On Friday 26 September 2014 Parliament voted to take military action in Iraq. We have had a number of military engagements in recent years and as an employer you need to be up to speed with the rights of military reservists within the workplace as they can be mobilised for military service at any time.
In addition, they are expected to attend regular training. Since 2004, the Ministry of Defence (MoD) has informed employers when their employees join or re-engage as reservists.
Who does the term military reservist refer to?
Members of the Reserve Forces consist of, the Territorial Army, the Royal Naval Reserve, the Royal Marines Reserve or the Royal Auxiliary Air Force.
The relevant legislation
The rights and duties of reservists are contained in the Reserve Forces Act 1996, the Reserve Forces (Safeguard of Employment) Act 1985 and the Defence Reform Act 2014, which was passed on 14 May 2014.
Under section 17 of the Reserve Forces (Safeguard of Employment) Act 1985, it is a criminal offence for an employer to dismiss a reservist because they are called out or likely to be called out. However, reservists have previously been placed at a disadvantage when making claims for unfair dismissal because periods of call-up are not usually included for continuity of employment purposes. This means that it is more difficult for reservists to satisfy the requirement for two years’ qualifying service.
However from 1 October 2014 the need for two years’ qualifying service will be removed when the dismissal is connected with the employee’s membership of the Reserve Forces. This does not mean that a dismissal that is in connection with the employee’s reservist duties will be automatically unfair; it simply removes the requirement for two years’ qualifying service in order to bring a claim.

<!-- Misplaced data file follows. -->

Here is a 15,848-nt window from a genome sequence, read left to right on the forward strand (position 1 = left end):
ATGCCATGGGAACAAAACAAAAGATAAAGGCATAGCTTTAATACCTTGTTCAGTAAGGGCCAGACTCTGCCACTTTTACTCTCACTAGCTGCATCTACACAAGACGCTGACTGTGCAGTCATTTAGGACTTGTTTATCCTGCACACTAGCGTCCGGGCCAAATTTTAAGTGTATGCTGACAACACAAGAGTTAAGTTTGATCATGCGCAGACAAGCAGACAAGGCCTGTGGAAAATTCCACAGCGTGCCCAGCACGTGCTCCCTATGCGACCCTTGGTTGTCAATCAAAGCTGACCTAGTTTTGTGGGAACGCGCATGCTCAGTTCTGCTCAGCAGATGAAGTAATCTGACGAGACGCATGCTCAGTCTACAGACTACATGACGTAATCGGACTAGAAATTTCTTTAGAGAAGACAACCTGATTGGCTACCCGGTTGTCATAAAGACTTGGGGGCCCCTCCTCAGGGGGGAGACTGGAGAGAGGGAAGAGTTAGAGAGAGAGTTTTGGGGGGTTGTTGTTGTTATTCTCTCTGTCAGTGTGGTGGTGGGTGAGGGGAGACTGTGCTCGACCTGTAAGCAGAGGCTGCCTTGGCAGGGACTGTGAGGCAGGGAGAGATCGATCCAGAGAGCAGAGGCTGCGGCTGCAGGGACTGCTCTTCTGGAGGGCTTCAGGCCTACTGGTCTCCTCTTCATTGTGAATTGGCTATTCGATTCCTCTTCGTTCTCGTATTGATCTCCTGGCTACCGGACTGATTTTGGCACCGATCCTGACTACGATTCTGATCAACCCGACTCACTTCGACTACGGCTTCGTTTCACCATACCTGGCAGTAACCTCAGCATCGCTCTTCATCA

Rights of return
It is unlikely that many unfair dismissal claims will be brought by reservists even once the requirement for qualifying service has been removed. This is because section 1 of the Reserve Forces (Safeguard of Employment) Act 1985 provides that a former employer is obliged to re-employ any reservist who was employed in the four-week period before mobilisation. The employee must be allowed to return to their job within six months after the end of their military service, and re-employment should be in the same job and on terms and conditions no less favourable than those which would have applied if there had been no call-up.
If reinstatement is not reasonable and practicable, the employee must be offered the most favourable terms and conditions that are reasonable and practicable in the circumstances.
If a reservist is not taken back by his employer a claim for failure to reinstate could be brought at a Reinstatement Committee and as this is not an employment tribunal, no fees are payable.
At present, when military reservists are called up they are paid directly by the MoD and employers can claim expenses in respect of additional costs incurred whilst replacing the reservist up to a maximum of £110 per day.
From 1 October 2014, micro (less than 10 employees), small (less than 50 employees) and medium (less than 250 employees) employers will also be able to receive up to £500 per month for each full month a reservist is absent from work. This amount is reduced pro-rata for parts of a month or for part time employees.
Joanna Dobie, Senior HR Consultant, Alcumus Group